Finally you are in early labour! You are nervous and excited and wondering what might happen. The first thing to remember is that every birth is different and nobody’s birth follows a set or predictable pattern despite what every book and website might say. This is the joy of birth. Let yourself go with the natural flow of your own birth. Your body was designed for this. As your health care team, we will help you through this natural process. If there are parts of your birth that are not proceeding within the large normal range that we expect to see, we will talk with you about ways we can help your birth progress in a normal way. We will talk with you about what you expect in your birth and what you hope might happen and will work with you towards these goals adjusting always to the realities of your own birth process.
During the first part of labour your contractions may be irregular. They might come every 5-20 minutes, vary in how painful they are and how long they last. These irregular early labour contractions might last many hours or even occur on and off for days. Initially you will be able to easily breathe through your contractions and can continue on with most of your normal activities. During early labour the best place for you and your baby to be is in the comfort of your own home. You should keep drinking water and eating small amounts. You should rest if you feel like it and walk around and change positions if you have the energy to help your labour progress. Start practicing your breathing, relaxation exercises, and positive thinking. A shower, bath, back rub, calming music, or anything that can distract you can help you cope in early labour.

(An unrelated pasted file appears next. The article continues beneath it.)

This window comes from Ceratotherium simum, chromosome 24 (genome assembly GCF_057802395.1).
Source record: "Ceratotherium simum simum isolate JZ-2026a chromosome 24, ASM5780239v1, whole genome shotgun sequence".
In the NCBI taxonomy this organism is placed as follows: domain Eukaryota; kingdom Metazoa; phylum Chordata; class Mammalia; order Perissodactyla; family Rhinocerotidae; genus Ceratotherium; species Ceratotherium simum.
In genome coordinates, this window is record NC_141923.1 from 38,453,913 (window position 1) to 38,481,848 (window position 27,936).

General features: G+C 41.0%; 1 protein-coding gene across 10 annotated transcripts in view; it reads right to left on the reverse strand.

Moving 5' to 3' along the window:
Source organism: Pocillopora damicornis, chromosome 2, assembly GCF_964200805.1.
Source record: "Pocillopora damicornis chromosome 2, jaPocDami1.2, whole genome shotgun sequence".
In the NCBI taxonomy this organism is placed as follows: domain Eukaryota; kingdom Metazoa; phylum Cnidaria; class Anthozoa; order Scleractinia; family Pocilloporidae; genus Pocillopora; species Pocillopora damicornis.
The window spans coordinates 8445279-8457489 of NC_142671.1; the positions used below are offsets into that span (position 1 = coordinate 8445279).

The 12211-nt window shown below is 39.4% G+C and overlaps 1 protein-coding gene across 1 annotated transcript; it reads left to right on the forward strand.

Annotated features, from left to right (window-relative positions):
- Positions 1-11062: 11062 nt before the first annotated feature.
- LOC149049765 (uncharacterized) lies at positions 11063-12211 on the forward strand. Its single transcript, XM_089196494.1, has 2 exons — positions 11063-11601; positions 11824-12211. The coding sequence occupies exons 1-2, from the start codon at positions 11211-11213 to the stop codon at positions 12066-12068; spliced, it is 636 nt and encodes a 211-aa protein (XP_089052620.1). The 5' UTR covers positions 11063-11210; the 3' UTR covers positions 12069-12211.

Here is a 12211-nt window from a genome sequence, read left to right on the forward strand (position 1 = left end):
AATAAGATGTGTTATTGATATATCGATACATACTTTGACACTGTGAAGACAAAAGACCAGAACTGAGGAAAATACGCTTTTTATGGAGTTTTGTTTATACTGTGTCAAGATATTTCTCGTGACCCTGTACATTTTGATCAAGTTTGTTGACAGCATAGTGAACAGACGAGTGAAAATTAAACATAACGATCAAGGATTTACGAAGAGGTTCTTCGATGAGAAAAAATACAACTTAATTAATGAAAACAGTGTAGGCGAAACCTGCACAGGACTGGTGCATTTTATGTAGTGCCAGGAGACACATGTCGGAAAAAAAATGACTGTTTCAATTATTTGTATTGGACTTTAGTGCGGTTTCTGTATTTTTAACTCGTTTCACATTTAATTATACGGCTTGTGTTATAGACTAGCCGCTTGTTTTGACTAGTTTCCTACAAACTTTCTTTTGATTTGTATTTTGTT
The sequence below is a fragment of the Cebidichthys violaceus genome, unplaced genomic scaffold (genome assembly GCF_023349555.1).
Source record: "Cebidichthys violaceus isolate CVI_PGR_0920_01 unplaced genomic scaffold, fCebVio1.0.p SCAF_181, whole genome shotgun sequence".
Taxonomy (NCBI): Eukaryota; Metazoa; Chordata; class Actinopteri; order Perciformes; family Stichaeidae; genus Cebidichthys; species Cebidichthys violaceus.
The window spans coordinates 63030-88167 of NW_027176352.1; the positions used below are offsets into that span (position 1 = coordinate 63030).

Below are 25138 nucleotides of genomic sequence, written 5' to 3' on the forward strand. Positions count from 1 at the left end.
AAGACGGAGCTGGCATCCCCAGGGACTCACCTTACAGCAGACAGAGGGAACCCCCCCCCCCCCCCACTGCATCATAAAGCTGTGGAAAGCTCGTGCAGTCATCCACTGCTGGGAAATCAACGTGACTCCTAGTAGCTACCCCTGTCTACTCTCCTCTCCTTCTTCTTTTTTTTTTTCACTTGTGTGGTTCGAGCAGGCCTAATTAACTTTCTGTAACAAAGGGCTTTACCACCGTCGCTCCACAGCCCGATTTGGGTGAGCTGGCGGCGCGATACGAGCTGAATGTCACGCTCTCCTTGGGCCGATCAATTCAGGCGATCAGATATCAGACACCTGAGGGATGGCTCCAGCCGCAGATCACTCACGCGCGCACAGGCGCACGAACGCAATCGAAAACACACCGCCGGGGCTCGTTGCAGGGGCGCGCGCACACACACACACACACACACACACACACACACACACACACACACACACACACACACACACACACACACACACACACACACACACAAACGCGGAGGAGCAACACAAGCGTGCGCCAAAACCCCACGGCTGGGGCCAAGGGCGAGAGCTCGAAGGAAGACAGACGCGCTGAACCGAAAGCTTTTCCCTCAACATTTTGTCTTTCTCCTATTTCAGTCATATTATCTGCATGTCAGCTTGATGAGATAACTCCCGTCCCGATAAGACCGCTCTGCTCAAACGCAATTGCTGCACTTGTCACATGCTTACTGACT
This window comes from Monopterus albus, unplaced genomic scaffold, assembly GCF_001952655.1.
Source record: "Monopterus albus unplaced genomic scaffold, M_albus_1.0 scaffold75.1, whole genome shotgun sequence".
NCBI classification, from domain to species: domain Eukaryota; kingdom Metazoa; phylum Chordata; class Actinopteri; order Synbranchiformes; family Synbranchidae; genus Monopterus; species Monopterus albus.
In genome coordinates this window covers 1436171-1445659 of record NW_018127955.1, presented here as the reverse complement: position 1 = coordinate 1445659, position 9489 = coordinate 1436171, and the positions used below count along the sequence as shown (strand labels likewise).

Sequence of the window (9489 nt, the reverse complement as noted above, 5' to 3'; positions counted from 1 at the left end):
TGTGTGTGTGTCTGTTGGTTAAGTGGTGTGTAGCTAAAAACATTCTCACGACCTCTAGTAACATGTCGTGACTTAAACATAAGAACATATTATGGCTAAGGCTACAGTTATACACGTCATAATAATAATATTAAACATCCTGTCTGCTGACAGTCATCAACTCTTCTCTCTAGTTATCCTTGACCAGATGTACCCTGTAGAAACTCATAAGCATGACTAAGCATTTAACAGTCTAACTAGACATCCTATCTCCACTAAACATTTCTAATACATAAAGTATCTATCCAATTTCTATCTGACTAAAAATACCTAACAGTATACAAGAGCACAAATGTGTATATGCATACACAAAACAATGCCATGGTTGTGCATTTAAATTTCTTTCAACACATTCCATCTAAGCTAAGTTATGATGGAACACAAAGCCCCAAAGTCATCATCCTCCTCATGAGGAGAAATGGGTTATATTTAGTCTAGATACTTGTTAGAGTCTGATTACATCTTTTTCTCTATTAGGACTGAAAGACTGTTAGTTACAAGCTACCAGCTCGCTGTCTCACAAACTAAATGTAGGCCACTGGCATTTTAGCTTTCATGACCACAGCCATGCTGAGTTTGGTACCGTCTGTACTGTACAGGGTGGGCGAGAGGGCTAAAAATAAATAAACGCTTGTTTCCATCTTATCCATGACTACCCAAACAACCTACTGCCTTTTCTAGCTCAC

Please call the maternity ward to let us know you are in early labour and especially call if this is your second (or more) baby, you are bleeding, your baby isn’t moving well, you think your water may have broken, if your pain is severe, or if you feel anything abnormal may be occurring in your labour.
Eventually, your contractions will become so intense you will be pretty sure you are in true or “active” labour. At this stage of your labour, your contractions will often be lasting 60-90 seconds, very strong or painful, and happening every 3-5 minutes, and you will be working very hard through them and perhaps wanting pain medicine. We will usually ask you to come in to the maternity ward at this stage if you are not already there!
When you arrive at Peace Arch Hospital, check in at the registration desk on the main floor of the hospital near the main entrance or, at night time, check in at the emergency front desk on the main floor before coming upstairs.
When you arrive on the maternity ward a maternity nurse and the maternity clinic doctor will ask you questions, listen to your baby’s heartbeat, check your cervix to see how dilated it is, review how your labour is going, and will make a plan with you about the next stage of your birth. Sometimes we will find that you are still in early labour and you may need to go home again, to return later when you labour becomes stronger.